After an 18-month absence due to the coronavirus pandemic, the Supreme Court returned this fall to an “explosive” term that experts say will likely influence voter turnout in the 2022 midterm elections.
“The chances of this term being a blockbuster term is very high,” University of Virginia’s A. E. Dick Howard told Newsweek. “This may well be the most explosive term since 2000, since the Supreme Court decided Bush v. Gore.”
This term, the court is taking up several cases that center around hot-button issues, including abortion, gun rights and the separation of church and state, and it’s not only the cases before the justices that set this session up to be exceptional.
On the bench are six conservative judges, including new Justice Amy Coney Barrett, whose confirmation to the bench marked the first 6-3 conservative supermajority on the Supreme Court in nearly half a century.
The collision of the blockbuster term and the ideological shift on the bench signals that the massive social issues before the court could easily gain the five solid conservative votes needed to change the law.
As for the inevitable fallout of those rulings? It is projected to fall right on the cusp of the midterm elections.
Assuming that the rulings will be conservative and right-leaning in those hot-button areas, Howard predicts that this term’s SCOTUS rulings will send droves of both Trump supporters and Democrats to the polls in 2022.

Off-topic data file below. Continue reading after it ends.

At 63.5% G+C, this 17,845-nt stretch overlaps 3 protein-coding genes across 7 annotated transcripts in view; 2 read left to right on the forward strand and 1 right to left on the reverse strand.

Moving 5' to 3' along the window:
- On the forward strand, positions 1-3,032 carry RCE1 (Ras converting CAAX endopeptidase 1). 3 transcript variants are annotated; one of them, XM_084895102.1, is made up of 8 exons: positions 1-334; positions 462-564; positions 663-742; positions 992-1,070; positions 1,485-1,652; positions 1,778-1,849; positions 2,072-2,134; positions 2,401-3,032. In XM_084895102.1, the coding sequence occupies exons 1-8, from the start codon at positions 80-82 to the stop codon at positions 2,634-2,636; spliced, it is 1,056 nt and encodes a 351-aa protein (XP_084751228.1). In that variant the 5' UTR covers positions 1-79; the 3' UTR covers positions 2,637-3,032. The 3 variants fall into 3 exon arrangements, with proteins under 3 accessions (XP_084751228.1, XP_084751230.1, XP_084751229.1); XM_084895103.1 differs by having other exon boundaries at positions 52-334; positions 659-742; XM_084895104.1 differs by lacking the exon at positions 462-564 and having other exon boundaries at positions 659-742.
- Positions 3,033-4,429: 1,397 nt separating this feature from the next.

“The Court’s decisions will pump up Republican turnout—voters who will see those decisions as fulfilling President Trump’s promises of changing the course of constitutional law in this country,” Howard said. “[Those rulings] would be an effective invitation to Republican or conservative voters to turn out, seeing their wishes fulfilled.”
“At the same time, I think the other effect, surely, will be galvanizing Democrats who were afraid that this is what would happen when President Trump put his three nominees on the bench,” he added. “It seems to me that it is likely that the opinions will have a forceful effect on both groups of voters, both Republicans and Democrats.”
While conservative rulings could earn the support of many Republican voters, Howard noted that SCOTUS decisions could play even better for the Democrats, who will be looking to keep their slim majorities in the House and Senate next year.
“If I were a Democratic strategist, if I were advising Democratic candidates, I would urge them to make a big deal out of Trump’s appointments to the court,” Howard said.
“A big deal out of how the court is likely to knock down, overrule or undermine what liberals would say are basic constitutional rights—the right of a woman to choose whether to have an abortion or not, the rights of communities to protect themselves against gun violence, the wall of separation between church and state, preserving communities from supporting religious causes,” he said. “By all means, attack against those lines.”
Howard pointed out that using the Supreme Court’s rulings as a political strategy is not new. In fact, it is exactly what former President Richard Nixon did to the Supreme Court under then-Chief Justice Earl Warren when Howard served as a clerk to Justice Hugo Black.